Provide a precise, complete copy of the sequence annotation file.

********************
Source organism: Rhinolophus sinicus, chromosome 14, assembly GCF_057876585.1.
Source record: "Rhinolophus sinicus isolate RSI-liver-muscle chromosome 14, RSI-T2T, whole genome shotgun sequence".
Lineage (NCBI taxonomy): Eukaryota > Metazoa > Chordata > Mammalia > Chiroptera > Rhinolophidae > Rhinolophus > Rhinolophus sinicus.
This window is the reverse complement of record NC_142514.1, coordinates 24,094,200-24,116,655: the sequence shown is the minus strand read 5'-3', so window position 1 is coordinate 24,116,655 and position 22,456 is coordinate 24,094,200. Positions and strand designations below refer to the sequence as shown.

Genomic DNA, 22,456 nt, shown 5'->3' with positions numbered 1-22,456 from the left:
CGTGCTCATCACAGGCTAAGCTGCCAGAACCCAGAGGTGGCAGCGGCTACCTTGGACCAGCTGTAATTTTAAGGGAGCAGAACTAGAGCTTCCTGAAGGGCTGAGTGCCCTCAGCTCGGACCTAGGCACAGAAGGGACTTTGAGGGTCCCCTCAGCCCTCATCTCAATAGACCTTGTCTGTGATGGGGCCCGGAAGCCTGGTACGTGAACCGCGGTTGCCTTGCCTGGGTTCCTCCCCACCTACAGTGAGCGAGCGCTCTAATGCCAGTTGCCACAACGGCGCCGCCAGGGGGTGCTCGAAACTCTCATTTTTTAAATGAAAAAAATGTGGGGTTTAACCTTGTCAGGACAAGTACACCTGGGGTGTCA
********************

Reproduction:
Source organism: Rhinolophus sinicus, chromosome 14, assembly GCF_057876585.1.
Source record: "Rhinolophus sinicus isolate RSI-liver-muscle chromosome 14, RSI-T2T, whole genome shotgun sequence".
Lineage (NCBI taxonomy): Eukaryota > Metazoa > Chordata > Mammalia > Chiroptera > Rhinolophidae > Rhinolophus > Rhinolophus sinicus.
This window is the reverse complement of record NC_142514.1, coordinates 24,094,200-24,116,655: the sequence shown is the minus strand read 5'-3', so window position 1 is coordinate 24,116,655 and position 22,456 is coordinate 24,094,200. Positions and strand designations below refer to the sequence as shown.

Genomic DNA, 22,456 nt, shown 5'->3' with positions numbered 1-22,456 from the left:
CGTGCTCATCACAGGCTAAGCTGCCAGAACCCAGAGGTGGCAGCGGCTACCTTGGACCAGCTGTAATTTTAAGGGAGCAGAACTAGAGCTTCCTGAAGGGCTGAGTGCCCTCAGCTCGGACCTAGGCACAGAAGGGACTTTGAGGGTCCCCTCAGCCCTCATCTCAATAGACCTTGTCTGTGATGGGGCCCGGAAGCCTGGTACGTGAACCGCGGTTGCCTTGCCTGGGTTCCTCCCCACCTACAGTGAGCGAGCGCTCTAATGCCAGTTGCCACAACGGCGCCGCCAGGGGGTGCTCGAAACTCTCATTTTTTAAATGAAAAAAATGTGGGGTTTAACCTTGTCAGGACAAGTACACCTGGGGTGTCA